Instead of making scientists compete for grants based on project proposals, research funding could simply be divided equally among all ‘qualified’ researchers, according to a new paper.
Authors Krist Vaesen and Joel Katzav argue that such an ‘egalitarian’ distribution of funds would still leave each grant holder with enough money to support their work and pay for students and junior researchers. But I’m not sure I agree with their logic.
Vaesen and Katzav start by outlining the problems with the current system of competitive grant peer review:
[There is a] common complaint that grant peer review bears excessive costs [1–2], appears to be unreliable [1,3] and is subject to all sorts of biases, including, among others, biases relating to gender, affiliation, age and ethnicity [1,4–6].
These complaints have led some to suggest abolishing grant proposals and giving money to researchers for them to spend as they wish, but Vaesen and Katzav say that a common criticism of this proposal is that it would lead to the dilution of resources, such that no researcher would have enough money.
This ‘dilution’ fear is misplaced, according to the authors, who calculated the amount that would be available per researcher, assuming that the current total funding was divided among the curret numbers of academic scientists, for the Netherlands, USA and UK:
According to our results, researchers could, on average, maintain current PhD student and Postdoc employment levels, and still have at their disposal a moderate (the U.K.) to considerable (the Netherlands, U.S.) budget for travel and equipment. This suggests that the worry that egalitarian sharing leads to unacceptable dilution of resources is unjustified. Indeed, our results strongly suggest that there is room for far more egalitarian distribution of funds than happens in the highly competitive funding schemes so prevalent today.
Good news? Maybe, but I can see some issues here.
First off, Vaesen and Katzav’s argument seems a little circular. It seems obvious that if we assume that the amount of funding and the number of recipients both remain the same, the mean amount of funding per person won’t change. So if funded scientists currently have enough money, they’d continue to have enough money if we redistributed the money between them. Indeed, the median funding would inevitably increase.
A deeper problem is this: an egalitarian distribution wouldn’t eliminate competition. Currently, the number of research-active scientists is limited by the competitive grant process. Under the egalitarian proposal, the number of scientists would still be limited by the competitive process of getting a ‘personal fund’. This process would itself be a “highly competitive funding scheme.”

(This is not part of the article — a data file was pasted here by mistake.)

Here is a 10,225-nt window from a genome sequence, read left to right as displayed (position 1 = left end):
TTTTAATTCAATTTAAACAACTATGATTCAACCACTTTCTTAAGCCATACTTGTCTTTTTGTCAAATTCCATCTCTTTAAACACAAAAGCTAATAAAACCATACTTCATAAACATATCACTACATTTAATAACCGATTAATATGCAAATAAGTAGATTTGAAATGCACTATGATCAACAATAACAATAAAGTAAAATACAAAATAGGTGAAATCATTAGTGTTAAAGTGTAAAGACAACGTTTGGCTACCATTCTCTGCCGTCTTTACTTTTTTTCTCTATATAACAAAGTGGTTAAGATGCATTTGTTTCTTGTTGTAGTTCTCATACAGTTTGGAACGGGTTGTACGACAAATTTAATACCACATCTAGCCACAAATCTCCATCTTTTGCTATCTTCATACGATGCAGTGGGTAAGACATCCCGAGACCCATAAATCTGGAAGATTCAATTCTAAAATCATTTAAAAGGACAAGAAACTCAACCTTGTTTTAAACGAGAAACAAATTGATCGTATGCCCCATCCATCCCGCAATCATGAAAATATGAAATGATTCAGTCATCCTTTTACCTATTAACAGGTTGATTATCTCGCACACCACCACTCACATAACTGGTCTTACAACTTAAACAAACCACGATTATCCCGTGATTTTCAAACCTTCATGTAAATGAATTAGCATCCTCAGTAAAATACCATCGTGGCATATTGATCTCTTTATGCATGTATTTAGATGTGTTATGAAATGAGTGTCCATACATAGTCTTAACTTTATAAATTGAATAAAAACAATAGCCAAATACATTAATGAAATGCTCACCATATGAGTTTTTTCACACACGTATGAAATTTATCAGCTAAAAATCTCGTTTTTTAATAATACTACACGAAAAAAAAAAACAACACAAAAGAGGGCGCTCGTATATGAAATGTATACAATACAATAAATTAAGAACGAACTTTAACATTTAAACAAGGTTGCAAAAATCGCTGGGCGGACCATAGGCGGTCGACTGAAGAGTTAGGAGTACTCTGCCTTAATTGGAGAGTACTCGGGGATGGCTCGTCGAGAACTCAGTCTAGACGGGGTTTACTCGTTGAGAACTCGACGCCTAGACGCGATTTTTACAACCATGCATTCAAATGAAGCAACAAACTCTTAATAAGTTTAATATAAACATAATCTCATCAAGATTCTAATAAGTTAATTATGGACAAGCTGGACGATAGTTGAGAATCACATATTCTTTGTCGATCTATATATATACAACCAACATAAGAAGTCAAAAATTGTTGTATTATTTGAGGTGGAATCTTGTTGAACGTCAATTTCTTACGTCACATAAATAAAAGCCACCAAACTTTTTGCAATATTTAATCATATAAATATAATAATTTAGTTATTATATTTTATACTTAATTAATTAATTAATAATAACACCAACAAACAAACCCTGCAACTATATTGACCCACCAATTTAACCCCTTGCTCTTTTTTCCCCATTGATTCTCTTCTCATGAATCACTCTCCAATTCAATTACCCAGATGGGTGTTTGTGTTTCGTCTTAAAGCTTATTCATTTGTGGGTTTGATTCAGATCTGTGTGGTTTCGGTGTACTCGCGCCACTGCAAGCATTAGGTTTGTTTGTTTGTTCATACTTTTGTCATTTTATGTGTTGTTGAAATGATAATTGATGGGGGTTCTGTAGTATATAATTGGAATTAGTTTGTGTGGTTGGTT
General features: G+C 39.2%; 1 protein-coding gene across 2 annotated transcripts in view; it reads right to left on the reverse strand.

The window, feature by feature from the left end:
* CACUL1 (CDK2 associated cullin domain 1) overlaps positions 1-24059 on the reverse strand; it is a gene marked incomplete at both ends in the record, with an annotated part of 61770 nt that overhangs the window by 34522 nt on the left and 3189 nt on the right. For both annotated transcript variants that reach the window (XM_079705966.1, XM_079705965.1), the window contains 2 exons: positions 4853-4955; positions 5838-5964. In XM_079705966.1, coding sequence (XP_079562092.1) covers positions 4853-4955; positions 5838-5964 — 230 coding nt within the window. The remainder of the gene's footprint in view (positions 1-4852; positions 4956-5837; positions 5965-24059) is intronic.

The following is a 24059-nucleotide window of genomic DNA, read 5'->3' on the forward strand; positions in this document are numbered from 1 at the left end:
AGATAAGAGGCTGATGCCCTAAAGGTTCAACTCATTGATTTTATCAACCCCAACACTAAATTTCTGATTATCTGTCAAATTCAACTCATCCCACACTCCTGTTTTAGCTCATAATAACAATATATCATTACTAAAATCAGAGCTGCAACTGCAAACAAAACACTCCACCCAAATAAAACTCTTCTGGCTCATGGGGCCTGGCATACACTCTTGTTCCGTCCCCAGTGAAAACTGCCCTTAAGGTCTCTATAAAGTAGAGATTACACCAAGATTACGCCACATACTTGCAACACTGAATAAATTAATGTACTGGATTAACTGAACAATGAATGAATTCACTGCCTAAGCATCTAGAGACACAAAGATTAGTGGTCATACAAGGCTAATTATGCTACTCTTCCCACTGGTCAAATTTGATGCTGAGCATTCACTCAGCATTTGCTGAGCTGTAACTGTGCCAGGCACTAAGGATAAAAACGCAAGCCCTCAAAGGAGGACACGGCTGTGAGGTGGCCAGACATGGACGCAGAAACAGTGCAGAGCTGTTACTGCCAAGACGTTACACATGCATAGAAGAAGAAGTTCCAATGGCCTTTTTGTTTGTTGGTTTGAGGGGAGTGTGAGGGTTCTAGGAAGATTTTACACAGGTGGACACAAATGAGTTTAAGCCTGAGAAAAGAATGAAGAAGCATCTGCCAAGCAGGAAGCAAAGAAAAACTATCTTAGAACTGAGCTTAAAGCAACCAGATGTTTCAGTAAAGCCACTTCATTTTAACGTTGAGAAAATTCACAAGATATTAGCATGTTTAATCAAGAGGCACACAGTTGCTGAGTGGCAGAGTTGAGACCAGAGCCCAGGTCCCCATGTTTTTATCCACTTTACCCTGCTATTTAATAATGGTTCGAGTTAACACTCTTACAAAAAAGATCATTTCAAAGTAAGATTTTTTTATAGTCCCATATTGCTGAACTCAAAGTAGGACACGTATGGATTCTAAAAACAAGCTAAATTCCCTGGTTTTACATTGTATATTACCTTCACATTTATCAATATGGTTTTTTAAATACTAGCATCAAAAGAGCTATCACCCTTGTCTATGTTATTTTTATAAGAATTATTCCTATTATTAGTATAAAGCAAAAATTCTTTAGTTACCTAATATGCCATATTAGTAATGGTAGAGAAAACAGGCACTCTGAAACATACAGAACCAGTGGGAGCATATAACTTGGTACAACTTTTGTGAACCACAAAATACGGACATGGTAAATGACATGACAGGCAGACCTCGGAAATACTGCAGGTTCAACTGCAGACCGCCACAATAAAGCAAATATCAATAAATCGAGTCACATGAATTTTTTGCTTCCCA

If anything, an egalitarian system might be even more cut-throat-competitive than the current regime, because it would be all-or-nothing: everyone would be competing for the same prize, and there would be no consolation prizes (small grants). You’d either win the right to be a scientist, or you’d be out of science (or at best, a subordinate.)
Vaesen and Katzav suggest that personal funds could be allocated in an automatic way, based on ‘track record’, without the need for peer review:
[Funding] could be based not on evaluations of proposals, but on (largely automated) evaluations of an applicant’s research track record (as suggested by [11–12]). Although past achievement is not known to be a reliable proxy of future success, assessing scientists on what they do anyway looks like the solution that would cause the least damage.
This might indeed be cheaper, and it would be fairer in the sense that it would eliminate peer reviewers’ subjective judgments, but it would also create a strong risk that whatever metrics were used to assess a track record (citation counts, say) would be ‘gamed.’ Then again, these metrics are already gamed, and grant proposals are often little more than nice-sounding works of fiction, so perhaps the situation wouldn’t be any worse than the current one.
Overall, I do think that ‘funding people, not projects‘ would in many ways be a good idea, but not because it would eliminate competition or increase fairness. I think it would be good because it would democratize research, making each (funded) researcher master of their own destiny and free to innovate, and favoring grass-roots collaborations over top-down “mega-grants.”